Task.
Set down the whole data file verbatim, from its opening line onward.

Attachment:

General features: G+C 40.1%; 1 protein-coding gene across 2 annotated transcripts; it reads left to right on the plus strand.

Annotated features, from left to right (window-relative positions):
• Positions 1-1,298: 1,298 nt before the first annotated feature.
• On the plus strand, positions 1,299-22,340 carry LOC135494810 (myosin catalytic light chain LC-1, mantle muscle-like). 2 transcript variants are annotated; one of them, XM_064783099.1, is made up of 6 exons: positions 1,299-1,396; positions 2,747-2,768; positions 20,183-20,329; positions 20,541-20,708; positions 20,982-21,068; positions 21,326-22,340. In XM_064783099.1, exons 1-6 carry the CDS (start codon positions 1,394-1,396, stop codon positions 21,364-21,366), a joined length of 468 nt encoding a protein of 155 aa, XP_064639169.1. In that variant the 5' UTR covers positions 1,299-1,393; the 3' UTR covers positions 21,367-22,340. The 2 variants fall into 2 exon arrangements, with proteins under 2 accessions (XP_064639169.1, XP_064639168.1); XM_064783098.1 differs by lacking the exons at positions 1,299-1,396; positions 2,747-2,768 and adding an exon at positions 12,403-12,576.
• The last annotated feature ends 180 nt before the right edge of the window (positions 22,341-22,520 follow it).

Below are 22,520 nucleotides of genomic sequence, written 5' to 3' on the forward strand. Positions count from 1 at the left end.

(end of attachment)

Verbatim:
General features: G+C 40.1%; 1 protein-coding gene across 2 annotated transcripts; it reads left to right on the plus strand.

Annotated features, from left to right (window-relative positions):
• Positions 1-1,298: 1,298 nt before the first annotated feature.
• On the plus strand, positions 1,299-22,340 carry LOC135494810 (myosin catalytic light chain LC-1, mantle muscle-like). 2 transcript variants are annotated; one of them, XM_064783099.1, is made up of 6 exons: positions 1,299-1,396; positions 2,747-2,768; positions 20,183-20,329; positions 20,541-20,708; positions 20,982-21,068; positions 21,326-22,340. In XM_064783099.1, exons 1-6 carry the CDS (start codon positions 1,394-1,396, stop codon positions 21,364-21,366), a joined length of 468 nt encoding a protein of 155 aa, XP_064639169.1. In that variant the 5' UTR covers positions 1,299-1,393; the 3' UTR covers positions 21,367-22,340. The 2 variants fall into 2 exon arrangements, with proteins under 2 accessions (XP_064639169.1, XP_064639168.1); XM_064783098.1 differs by lacking the exons at positions 1,299-1,396; positions 2,747-2,768 and adding an exon at positions 12,403-12,576.
• The last annotated feature ends 180 nt before the right edge of the window (positions 22,341-22,520 follow it).

Below are 22,520 nucleotides of genomic sequence, written 5' to 3' on the forward strand. Positions count from 1 at the left end.